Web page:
- 18. The “Omega One of Chess” • Theorem: ω1 𝐶ℎ < ω1 𝐶ℎ < ω1 𝐶𝐾 • Proof: To explain, let us review how the ordinal game values arise. – Suppose without loss of generality that white is the designated player. – Consider the game tree T of all possible ﬁnite plays, that is, ﬁnite sequences of positions, each obtained by a legal move from the previous position.
- 19. The “Omega One of Chess” • Theorem: ω1 𝐶ℎ < ω1 𝐶ℎ < ω1 𝐶𝐾 • Proof: – Speciﬁcally, the positions with value 0 are precisely the positions in which the game has just been completed with a win for white. – If a position p is black-to-play, but all legal black plays result in a position having a previously assigned ordinal value, then the value of position p is decreed to be the supremum of these ordinals.
- 20. The “Omega One of Chess” • Theorem: ω1 𝐶ℎ < ω1 𝐶ℎ < ω1 𝐶𝐾 • Proof: – If a position p is white-to-play, and there is a white move to a position with value β, with β minimal, then p has value β+1. – In this way, for any position p with value, we may recursively associate to p the value-reducing strategy p → v(p).
- 21. The “Omega One of Chess” • Theorem: ω1 𝐶ℎ < ω1 𝐶ℎ < ω1 𝐶𝐾 • Conclusion: – If a position p is a winning position for white, there is a Turing machine able to compute the value-reducing strategy p → v(p), and therefore to win.
- 22. An interesting position • Theorem: there is a position in infinite chess such that: – The position is computable, – In the category of computable play, the position is a win for white (i.e. white has a computable strategy defeating every computable strategy for black), – In the category of arbitrary play, the position is a draw.
- 23. An interesting position • Proof: – Let T be any computable inﬁnite tree having no computable inﬁnite branch. (Such trees are known to exist by classical results). – Since the tree is inﬁnite, it is an inﬁnite ﬁnitely- branching tree, and hence it has an inﬁnite branch, even if it has no inﬁnite computable branch.
- 24. An interesting position • The position consists of a series of channels, branching points and dead-ends, arranged in the form of a tree, whose tree structure coincides with T, • Every branch is finite, so it is computable, • Anyway, the whole tree is not computable (hint: Axiom of Choice).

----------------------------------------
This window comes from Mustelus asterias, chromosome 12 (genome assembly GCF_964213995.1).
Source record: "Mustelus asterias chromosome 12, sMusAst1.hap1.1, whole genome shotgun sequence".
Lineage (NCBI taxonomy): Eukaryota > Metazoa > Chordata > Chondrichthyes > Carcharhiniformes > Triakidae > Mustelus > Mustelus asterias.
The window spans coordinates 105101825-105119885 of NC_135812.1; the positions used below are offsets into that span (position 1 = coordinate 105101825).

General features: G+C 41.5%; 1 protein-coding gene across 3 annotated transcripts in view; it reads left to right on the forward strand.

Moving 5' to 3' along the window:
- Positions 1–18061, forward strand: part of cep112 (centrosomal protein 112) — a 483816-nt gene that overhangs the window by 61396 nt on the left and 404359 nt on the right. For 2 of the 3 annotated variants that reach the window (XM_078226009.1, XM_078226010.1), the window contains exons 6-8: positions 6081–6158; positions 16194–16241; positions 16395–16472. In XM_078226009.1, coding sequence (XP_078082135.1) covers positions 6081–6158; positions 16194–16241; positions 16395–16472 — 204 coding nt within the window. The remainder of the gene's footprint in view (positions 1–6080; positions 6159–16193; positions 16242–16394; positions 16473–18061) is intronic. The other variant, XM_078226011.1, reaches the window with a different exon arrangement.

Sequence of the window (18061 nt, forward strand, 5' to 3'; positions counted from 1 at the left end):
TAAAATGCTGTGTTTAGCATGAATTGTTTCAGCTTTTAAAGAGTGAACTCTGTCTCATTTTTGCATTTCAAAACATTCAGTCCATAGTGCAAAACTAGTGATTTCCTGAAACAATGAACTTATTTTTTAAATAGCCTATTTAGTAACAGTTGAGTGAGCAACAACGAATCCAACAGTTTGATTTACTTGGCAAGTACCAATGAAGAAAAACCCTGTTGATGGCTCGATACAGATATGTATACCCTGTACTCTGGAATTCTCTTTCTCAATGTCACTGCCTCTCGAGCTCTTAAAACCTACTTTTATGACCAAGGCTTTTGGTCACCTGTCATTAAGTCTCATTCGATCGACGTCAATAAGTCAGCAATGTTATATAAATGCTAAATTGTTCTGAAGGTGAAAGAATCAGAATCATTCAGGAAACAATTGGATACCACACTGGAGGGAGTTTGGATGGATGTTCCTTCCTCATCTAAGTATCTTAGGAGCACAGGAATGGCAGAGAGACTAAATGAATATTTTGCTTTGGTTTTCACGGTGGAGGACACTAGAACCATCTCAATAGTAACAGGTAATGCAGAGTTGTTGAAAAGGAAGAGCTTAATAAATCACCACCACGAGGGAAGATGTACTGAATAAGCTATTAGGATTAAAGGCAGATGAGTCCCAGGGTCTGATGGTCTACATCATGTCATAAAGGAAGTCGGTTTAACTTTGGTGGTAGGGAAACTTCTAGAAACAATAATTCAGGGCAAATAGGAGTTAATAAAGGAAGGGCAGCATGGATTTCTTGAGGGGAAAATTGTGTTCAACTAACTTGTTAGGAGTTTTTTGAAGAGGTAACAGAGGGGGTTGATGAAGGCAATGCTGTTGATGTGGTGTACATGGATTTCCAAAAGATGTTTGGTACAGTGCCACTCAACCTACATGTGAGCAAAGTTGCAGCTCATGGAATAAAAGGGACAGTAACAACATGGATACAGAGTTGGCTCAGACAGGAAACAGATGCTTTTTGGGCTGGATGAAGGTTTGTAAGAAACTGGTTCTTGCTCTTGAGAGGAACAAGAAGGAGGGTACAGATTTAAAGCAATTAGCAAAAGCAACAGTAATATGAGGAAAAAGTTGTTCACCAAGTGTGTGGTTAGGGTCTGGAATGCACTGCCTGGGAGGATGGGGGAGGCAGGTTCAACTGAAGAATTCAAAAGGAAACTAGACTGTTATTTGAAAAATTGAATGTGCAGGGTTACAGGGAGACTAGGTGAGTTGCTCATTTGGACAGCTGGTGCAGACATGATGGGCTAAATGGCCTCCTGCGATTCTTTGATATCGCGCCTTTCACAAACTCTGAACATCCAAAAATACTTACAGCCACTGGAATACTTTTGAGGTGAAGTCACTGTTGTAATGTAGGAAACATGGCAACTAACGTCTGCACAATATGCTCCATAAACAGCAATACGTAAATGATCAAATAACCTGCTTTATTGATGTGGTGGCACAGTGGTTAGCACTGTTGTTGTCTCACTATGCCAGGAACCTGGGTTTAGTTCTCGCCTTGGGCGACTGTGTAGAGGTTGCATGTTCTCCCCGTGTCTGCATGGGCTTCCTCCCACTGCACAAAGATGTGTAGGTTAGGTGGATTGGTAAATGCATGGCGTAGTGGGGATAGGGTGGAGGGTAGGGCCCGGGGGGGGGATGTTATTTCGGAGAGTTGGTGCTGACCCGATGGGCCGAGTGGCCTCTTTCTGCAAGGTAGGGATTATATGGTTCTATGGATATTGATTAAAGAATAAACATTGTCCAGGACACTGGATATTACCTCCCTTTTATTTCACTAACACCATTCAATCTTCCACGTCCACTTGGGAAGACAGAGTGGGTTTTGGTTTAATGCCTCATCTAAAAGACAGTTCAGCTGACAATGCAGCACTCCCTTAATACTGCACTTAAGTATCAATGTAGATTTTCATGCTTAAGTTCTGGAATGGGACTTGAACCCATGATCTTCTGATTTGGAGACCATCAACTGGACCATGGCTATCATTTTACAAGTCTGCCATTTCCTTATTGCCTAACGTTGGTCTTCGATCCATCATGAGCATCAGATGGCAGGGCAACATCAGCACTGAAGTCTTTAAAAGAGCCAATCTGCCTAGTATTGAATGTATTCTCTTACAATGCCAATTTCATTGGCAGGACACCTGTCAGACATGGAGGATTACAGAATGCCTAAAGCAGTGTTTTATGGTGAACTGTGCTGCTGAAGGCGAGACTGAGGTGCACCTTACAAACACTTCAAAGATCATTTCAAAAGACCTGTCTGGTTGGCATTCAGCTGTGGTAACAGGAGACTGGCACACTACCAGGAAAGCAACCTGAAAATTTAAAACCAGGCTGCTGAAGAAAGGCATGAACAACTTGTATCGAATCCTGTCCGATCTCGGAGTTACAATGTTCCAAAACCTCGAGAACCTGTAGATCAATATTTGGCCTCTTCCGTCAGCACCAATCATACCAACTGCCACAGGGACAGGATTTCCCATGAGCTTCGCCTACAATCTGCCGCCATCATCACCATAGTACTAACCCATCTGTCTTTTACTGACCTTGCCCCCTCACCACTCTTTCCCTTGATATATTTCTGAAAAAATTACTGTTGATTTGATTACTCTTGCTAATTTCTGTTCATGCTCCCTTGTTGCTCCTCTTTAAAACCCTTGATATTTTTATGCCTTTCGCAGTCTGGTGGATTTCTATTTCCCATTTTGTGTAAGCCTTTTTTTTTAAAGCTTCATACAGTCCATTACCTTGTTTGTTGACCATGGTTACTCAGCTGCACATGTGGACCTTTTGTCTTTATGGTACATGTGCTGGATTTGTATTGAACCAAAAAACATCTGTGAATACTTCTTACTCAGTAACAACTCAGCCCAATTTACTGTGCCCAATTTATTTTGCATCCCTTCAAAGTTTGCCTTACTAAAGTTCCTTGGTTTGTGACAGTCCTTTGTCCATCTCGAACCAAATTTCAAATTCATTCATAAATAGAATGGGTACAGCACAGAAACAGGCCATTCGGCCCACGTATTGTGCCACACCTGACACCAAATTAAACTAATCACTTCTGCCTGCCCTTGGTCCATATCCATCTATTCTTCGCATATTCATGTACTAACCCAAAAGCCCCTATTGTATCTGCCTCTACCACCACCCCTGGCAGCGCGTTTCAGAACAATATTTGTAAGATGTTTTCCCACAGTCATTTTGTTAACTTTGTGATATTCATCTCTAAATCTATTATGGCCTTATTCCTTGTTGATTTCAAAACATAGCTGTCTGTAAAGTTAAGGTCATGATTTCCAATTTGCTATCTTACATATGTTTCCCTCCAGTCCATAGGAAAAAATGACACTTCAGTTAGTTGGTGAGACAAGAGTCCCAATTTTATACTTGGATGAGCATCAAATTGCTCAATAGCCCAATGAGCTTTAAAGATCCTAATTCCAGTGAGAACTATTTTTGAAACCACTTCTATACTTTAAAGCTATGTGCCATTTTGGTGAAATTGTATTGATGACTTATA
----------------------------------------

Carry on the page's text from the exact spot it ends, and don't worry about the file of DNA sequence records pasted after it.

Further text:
- 25. An interesting position • Because the tree T has an inﬁnite branch, then it is clear that black has a drawing strategy: simply climb the tree along an inﬁnite branch. • If black is restricted to play a computable strategy, since the tree has no computable infinite branch, black will inevitably find himself in one of the dead- end zones.
- 26. An interesting position • If black is not restricted to play in according to a computable strategy, he can simply continue to move infinitely through the tree, therefore forcing a draw.
- 27. Conclusion We have found a position in infinite chess such that: • if both players are required to implement computable strategies (i.e. if they are computer programs), white can force a win; • if white implements a computable strategy, while black is not required to do so, black can force a draw.
- 28. Conclusion The draw that black can force in this position is therefore an example of something that a man could in principle do, which is not allowed to a machine.
- 29. References • C.D.A. Evans and Joel David Hamkins. “Transﬁnite game values in inﬁnite chess”. Integers, 14: Paper No. G2, 36, 2014. • C.D.A. Evans, J. D. Hamkins, and N.L. Perlmutter, “A position in infinite chess with game value ω4,” Integers, vol. 17, p. Paper No. G4, 22, 2017.